LONDON: American-Canadian digital media and broadcasting company Vice Media reportedly filed for bankruptcy on Monday ahead of a planned sale to a group of lenders.
The company, whose assets include Vice News, Motherboard, Refinery29, i-D and Vice TV, is expected to be sold to a lender consortium, which includes Fortress Investment Group, Soros Fund Management and Monroe Capital.
The decision to file for voluntary Chapter 11 bankruptcy in the US is seen as a way to cap losses and to facilitate the approximately $225 million takeover, which will provide the capital “in the form of a credit bid for substantially all of the company’s assets” and also assume “significant liabilities” at closing.
Under a credit bid, creditors can swap their secured debt, rather than pay cash, for the company’s assets.
Vice said in a statement that it “expects to emerge as a financially healthy and stronger company” when the process concludes, according to reports.
“Vice serves a huge global audience with a unique brand of news, entertainment and lifestyle content,” said Bruce Dixon and Hozefa Lokhandwala, Vice’s co-CEOs, in the statement.
“This accelerated court-supervised sale process will strengthen the company and position Vice for long-term growth, thereby safeguarding the kind of authentic journalism and content creation that makes Vice such a trusted brand for young people and such a valued partner to brands, agencies and platforms.”
The youth-focused digital publisher said it would continue to operate during bankruptcy proceedings, and expects to complete the sale process within two to three months.
In the court filing the group added that the “company’s international entities, and the Vice TV joint venture with A&E, are not part of the Chapter 11 filing.” And that “Vice’s multi-platform media brands, including Vice, Vice News, Vice TV, Vice Studios, Pulse Films, Virtue, Refinery29 and i-D, will continue to produce and deliver award-winning content across platforms.”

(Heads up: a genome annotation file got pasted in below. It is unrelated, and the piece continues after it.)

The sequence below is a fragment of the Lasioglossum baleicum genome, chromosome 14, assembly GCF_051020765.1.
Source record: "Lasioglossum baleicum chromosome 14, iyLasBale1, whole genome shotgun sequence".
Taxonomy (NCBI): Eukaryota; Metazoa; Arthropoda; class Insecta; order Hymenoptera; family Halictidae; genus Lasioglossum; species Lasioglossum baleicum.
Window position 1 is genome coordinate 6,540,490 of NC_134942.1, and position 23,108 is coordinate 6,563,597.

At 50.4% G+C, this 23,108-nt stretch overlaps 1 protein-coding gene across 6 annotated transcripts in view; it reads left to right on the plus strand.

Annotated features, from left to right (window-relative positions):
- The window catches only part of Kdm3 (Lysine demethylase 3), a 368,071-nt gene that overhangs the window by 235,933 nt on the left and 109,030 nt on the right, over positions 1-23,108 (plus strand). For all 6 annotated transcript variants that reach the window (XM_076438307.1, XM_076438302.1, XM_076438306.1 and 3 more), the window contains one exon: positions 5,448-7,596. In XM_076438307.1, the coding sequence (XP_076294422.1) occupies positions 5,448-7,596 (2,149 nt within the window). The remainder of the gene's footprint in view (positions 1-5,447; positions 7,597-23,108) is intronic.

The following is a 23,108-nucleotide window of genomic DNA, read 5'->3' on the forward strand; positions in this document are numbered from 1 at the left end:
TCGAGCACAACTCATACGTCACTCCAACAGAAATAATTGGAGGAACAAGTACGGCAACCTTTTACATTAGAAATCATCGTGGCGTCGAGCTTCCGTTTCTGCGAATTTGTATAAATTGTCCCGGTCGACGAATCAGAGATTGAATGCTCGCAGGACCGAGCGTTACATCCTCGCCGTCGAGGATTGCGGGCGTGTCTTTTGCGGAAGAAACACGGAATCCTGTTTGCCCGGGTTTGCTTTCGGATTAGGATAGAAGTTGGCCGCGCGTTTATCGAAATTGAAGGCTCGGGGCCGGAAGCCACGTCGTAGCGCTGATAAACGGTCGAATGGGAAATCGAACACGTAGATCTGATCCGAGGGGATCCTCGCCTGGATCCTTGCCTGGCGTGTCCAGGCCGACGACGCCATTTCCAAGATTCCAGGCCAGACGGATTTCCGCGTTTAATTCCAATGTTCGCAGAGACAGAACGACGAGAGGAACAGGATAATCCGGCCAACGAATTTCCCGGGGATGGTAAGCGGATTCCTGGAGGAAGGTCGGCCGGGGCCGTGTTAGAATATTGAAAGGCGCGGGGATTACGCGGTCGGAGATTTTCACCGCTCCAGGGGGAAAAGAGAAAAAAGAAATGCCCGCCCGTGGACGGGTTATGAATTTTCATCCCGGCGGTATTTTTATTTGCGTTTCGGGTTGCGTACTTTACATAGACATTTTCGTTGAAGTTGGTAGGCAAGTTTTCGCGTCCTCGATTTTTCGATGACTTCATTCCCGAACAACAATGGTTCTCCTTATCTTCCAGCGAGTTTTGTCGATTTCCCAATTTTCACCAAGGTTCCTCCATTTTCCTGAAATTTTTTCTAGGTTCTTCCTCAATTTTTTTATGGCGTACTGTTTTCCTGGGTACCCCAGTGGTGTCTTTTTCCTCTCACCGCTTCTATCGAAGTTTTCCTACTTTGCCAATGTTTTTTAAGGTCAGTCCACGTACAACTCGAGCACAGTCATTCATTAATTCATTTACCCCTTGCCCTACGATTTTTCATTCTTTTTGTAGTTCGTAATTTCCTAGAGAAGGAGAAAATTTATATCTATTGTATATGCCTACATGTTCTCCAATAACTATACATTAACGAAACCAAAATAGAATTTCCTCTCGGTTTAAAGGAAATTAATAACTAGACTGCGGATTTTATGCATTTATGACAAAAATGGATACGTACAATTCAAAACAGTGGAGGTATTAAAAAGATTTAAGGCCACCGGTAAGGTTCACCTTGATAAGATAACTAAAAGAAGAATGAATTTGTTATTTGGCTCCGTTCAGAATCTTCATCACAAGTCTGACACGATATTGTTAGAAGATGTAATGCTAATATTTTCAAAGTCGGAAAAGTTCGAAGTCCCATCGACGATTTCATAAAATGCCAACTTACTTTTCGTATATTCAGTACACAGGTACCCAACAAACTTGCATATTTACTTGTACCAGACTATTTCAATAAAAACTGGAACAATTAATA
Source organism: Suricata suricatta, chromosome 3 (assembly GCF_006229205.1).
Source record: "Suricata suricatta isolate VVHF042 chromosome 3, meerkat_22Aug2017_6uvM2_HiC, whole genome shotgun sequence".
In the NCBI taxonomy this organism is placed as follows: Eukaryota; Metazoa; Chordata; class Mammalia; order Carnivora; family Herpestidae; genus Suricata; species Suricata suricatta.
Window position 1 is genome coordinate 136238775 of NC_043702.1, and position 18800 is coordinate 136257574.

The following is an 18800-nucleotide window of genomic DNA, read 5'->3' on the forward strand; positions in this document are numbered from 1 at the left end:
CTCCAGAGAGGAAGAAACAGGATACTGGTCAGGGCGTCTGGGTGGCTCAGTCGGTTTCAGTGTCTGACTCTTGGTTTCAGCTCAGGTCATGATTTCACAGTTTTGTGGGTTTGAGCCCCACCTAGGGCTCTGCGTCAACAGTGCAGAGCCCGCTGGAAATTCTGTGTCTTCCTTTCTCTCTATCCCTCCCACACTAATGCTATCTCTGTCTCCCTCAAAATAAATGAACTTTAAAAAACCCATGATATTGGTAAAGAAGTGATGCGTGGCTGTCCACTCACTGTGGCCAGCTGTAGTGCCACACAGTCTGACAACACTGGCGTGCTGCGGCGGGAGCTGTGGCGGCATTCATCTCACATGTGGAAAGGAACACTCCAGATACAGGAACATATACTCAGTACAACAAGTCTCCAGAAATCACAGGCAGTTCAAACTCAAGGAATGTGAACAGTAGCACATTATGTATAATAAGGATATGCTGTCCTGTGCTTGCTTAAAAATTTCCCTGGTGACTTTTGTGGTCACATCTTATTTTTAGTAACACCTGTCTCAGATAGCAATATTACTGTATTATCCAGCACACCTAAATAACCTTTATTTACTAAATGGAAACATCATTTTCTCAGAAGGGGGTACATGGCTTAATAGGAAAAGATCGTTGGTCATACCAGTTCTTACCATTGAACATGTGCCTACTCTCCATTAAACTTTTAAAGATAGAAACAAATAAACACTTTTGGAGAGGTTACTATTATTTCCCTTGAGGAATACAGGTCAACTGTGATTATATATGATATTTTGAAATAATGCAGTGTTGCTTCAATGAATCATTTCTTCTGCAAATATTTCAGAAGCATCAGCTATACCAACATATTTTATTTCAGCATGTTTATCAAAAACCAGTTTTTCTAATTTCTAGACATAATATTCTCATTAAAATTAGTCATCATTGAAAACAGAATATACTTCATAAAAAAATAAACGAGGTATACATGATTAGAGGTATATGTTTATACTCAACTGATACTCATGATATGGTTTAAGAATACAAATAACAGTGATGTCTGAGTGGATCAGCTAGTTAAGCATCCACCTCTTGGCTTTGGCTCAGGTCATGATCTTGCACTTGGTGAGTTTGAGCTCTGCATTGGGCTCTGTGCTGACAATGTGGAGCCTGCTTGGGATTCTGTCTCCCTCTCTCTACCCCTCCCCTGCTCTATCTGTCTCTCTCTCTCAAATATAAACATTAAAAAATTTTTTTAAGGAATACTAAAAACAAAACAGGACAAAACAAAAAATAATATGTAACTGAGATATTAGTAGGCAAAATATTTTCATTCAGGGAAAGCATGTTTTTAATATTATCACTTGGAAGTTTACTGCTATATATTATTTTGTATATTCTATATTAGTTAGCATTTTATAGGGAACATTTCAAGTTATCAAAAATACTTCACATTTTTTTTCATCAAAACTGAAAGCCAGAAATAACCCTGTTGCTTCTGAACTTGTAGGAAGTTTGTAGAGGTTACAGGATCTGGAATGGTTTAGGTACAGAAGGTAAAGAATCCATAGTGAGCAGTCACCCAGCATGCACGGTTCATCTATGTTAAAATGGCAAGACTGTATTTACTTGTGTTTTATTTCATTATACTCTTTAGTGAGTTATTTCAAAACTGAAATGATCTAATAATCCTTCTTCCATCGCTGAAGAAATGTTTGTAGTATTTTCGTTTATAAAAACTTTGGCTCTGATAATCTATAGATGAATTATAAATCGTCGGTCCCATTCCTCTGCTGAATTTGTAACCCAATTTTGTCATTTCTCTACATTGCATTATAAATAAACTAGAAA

Rumors of the bankruptcy and sale emerged earlier this month, following a major internal restructuring and the cancellation of the group’s flagship program, Vice News Tonight.
The news comes amid a challenging period for several technology and media companies, as they resort to downsizing in recent months due to a turbulent economy and weak advertising market.
In April, BuzzFeed announced it would shut down its news division, while other media companies, including CNN, Vox, and The Washington Post, announced layoffs and closures.
Launched in 1994 as a punk magazine called Voice of Montreal by Shane Smith, Gavin McInnes and Suroosh Alvi, Vice currently operates in more than 30 countries.
Throughout its history, the platform has been lauded as a global success for its ability to produce edgy, youth-focused content across print, events, music, online, TV and feature films. This content has drawn younger audiences to the news and media world.
In 2017, the next-generation media and entertainment platform that once “threatened to supplant legacy media companies” reached a peak value of $5.7 billion.
Vice has had a presence in the Middle East since 2017, when it established a regional office in Dubai and recently announced the opening of its new headquarters and creative agency in Riyadh, from which it is expected to produce content and further expand its footprint in the region.